Major drugmakers are having a run of bad luck that could make for a sequel to the box-office hit Lemony Snicket’s A Series of Unfortunate Events but for the fact that this is no mock-Gothic story line, and that real-life patients’ health is at risk.
Merck & Co.’s arthritis pain medicine Vioxx is off the market after studies cited an increased risk of heart problems. Pfizer Inc. this week halted advertising for its popular pain-reliever Celebrex on the same grounds.
New warning labels are due for a companion Pfizer drug, Bextra, and even an over-the-counter alternative naproxin, commonly known under the Bayer brand name Aleve is under scrutiny.
It’s clear that these drugmakers failed to learn early enough all the dangerous side-effects from these supposed wonder drugs. In the case of Vioxx, officials at Merck had suspected it was risky for several years prior to the Sept. 30 recall.
While their drugs helped millions of people cope with pain, the companies now must answer regulators’ questions and conduct their own internal reviews as to how the danger of heath problems for some patients slipped notice for so long.
Each of these medications won federal regulatory approval. With drugs so heavily marketed with direct-to-consumer advertising, though, any second-guessing on safety by drugmakers may be deterred by the profitability of these products. Who wants to kill the golden goose, right?
Well, if profit motives do come into play, the recent disclosures prove it’s a case of pay now or pay later. The firms are facing a fearsome incentive to make sure their products are safe: from both Wall Street and the courts.
Investors, for instance, punished Pfizer in recent days by driving down its stock price in heavy trading. That’s how the system is supposed to work on behalf of stockholders, and it benefits consumers as well.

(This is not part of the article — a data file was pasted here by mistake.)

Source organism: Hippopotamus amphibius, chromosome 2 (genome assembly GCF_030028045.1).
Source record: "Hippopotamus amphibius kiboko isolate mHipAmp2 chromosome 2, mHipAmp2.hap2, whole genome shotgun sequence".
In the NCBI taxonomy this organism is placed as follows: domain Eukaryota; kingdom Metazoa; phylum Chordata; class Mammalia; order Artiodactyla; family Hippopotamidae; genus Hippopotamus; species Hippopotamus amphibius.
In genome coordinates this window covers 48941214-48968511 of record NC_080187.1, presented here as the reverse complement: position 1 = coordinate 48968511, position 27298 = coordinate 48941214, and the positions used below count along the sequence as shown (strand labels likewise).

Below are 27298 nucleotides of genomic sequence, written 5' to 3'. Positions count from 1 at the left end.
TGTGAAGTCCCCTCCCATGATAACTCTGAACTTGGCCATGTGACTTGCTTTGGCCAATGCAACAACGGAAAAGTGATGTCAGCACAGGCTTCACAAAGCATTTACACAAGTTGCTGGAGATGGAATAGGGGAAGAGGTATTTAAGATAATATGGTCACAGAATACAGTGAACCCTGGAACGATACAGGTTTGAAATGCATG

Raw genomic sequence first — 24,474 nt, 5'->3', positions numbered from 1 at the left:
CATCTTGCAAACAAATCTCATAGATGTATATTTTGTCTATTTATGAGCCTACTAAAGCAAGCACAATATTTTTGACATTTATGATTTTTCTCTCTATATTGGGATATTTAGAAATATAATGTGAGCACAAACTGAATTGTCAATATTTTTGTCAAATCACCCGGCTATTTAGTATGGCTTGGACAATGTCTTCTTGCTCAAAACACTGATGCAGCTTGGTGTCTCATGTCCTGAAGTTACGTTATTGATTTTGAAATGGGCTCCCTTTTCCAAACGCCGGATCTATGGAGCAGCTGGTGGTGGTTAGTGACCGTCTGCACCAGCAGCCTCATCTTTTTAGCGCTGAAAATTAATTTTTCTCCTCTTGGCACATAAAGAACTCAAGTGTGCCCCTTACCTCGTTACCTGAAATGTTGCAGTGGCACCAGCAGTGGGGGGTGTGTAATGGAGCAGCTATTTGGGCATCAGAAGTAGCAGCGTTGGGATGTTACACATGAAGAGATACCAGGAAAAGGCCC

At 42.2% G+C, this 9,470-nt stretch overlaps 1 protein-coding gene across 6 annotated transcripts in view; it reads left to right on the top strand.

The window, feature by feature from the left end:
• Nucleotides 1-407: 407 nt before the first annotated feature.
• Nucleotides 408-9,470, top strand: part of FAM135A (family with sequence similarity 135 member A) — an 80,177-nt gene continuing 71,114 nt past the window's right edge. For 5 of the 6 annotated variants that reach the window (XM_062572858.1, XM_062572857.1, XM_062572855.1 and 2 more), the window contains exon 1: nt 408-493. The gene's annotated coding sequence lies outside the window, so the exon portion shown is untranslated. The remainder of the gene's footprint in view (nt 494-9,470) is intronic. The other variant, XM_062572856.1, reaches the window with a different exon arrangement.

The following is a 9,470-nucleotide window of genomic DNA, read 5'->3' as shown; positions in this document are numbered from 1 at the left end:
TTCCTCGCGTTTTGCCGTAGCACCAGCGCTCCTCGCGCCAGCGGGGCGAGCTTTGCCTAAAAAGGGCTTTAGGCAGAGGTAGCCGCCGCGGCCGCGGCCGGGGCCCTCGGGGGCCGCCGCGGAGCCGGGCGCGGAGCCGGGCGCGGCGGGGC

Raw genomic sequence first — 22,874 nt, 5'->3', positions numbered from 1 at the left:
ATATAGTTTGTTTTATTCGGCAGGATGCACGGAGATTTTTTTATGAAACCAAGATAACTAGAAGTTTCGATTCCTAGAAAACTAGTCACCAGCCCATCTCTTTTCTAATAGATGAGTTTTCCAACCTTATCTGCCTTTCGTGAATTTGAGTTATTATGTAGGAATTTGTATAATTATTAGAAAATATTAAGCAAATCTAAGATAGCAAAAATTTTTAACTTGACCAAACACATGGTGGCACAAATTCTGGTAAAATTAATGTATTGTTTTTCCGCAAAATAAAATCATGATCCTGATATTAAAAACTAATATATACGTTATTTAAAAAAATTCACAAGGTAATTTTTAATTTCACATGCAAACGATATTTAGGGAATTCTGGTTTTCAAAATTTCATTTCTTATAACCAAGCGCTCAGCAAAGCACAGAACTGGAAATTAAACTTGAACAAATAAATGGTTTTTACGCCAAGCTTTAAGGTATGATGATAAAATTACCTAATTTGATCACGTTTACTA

The other incentive for these firms is to avoid the likely huge legal costs stemming from lawsuits by patients who believe they were harmed by medications. Merck faces hundreds of such Vioxx claims already, with legal costs estimated to run into the billions.
The potential for these legal claims to change corporate behavior is why it’s so important to preserve citizens’ access to the courts. That flies in the face of the constant drumbeat from the Bush administration and U.S. Chamber of Commerce about the need for Congress to rein in supposedly “frivolous” lawsuits. Access to the courts is all the more important with drug approvals including some of the painkillers now under a cloud subject to fast-track consideration by regulators.
Those regulators, meanwhile, are taking their deserved share of criticism. The troubling back story to the Vioxx, Celebrex and now Aleve announcements is that the U.S. Food and Drug Administration has provided inadequate scrutiny of drugs it approved as safe for consumers. That has to change, and improve.
Consumers have more right than ever to demand better oversight. They cannot be reassured, though, by recent reviews of the FDA, including a broadside from the influential Journal of the American Medical Association. JAMA in late November faulted the agency’s system of permitting drugmakers to self-report dangerous side-effects of approved drugs, describing it as “the fox in charge of the henhouse.”
Without radical changes at the FDA, the JAMA editors contend, the United States will be “far short of having an effective, vigilant, and trustworthy” drug safety system.
While the White House defends the FDA’s performance, the agency has announced steps to improve safety reviews and heed more dissenting views from drug reviewers. Its first order of business should be to change a culture in which one in five of the FDA’s scientists says they have felt pressured to approve new drugs despite qualms about safety, quality, or effectiveness.
It’s encouraging to see bipartisan congressional support for a thorough review of the agency, as well as House and Senate scrutiny of drugmakers’ actions in bringing these medications to market.